Mordorventure III (first release 1989, 6 versions) - Fantasy RPG with dungeon, wilderness, and city adventure. Included realtime individual combat, castle construction and siege combat, and realtime medieval army combat.
 
SIMTrek / SIMSpace (first release 1988, 8 versions) - Star Trek style forward view realtime capital starship flight and combat simulator with mouse driven interface. The game that started the Star Trek flight sim genre.
 

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>> So, instead of putting it into your game loop shift the fixed timestep into sub-components in need of it.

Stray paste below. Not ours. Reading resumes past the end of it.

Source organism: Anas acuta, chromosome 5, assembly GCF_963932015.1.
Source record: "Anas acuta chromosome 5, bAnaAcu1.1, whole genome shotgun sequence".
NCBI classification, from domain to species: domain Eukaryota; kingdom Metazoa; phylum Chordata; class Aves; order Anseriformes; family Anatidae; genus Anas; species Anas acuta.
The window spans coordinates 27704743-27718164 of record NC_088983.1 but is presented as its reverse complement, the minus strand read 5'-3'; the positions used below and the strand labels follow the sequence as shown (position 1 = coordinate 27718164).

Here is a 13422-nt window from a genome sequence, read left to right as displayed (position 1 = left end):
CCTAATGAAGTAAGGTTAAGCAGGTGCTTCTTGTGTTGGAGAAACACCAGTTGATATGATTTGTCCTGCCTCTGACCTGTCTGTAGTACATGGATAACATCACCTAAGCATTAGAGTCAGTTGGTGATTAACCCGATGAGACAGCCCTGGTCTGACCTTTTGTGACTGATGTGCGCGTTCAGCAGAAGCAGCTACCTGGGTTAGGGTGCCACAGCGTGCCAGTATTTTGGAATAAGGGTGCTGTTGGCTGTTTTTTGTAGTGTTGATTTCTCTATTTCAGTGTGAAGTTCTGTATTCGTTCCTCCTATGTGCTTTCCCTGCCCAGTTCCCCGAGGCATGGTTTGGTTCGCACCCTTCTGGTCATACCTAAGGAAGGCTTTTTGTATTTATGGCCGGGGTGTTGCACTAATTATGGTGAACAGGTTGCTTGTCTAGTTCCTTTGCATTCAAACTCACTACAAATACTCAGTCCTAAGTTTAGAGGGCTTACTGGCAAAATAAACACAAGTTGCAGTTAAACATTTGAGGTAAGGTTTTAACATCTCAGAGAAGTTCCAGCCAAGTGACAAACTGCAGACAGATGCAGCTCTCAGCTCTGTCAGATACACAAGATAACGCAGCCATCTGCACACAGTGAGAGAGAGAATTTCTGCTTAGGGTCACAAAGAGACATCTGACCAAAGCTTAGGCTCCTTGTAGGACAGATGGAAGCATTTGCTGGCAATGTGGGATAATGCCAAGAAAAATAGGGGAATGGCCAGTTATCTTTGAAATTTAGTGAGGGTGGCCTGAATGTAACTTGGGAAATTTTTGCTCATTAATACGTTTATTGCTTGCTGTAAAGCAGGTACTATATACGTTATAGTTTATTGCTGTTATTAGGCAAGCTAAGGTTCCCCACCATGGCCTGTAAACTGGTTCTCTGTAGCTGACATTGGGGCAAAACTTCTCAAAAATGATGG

unfortunately, the whole point is that the UI (render and input) should never run slower than the physics simulation (update) to avoid playabilty issues when ET momentarily goes high. this implies that they should be in lockstep when ET is high.

 

I see no reason why the UI shouldn't run faster than the simulation when possible, for smoother animation and more responsive input. this would lead to a semi-decoupled design.  lockstep when ET is high, variable timestep when ET is low. I'll have to think about how to best do that. i've done a lot of research on variable vs fixed timestep. i think one of the designs i investigated yielded that behavior. which is the best of both worlds.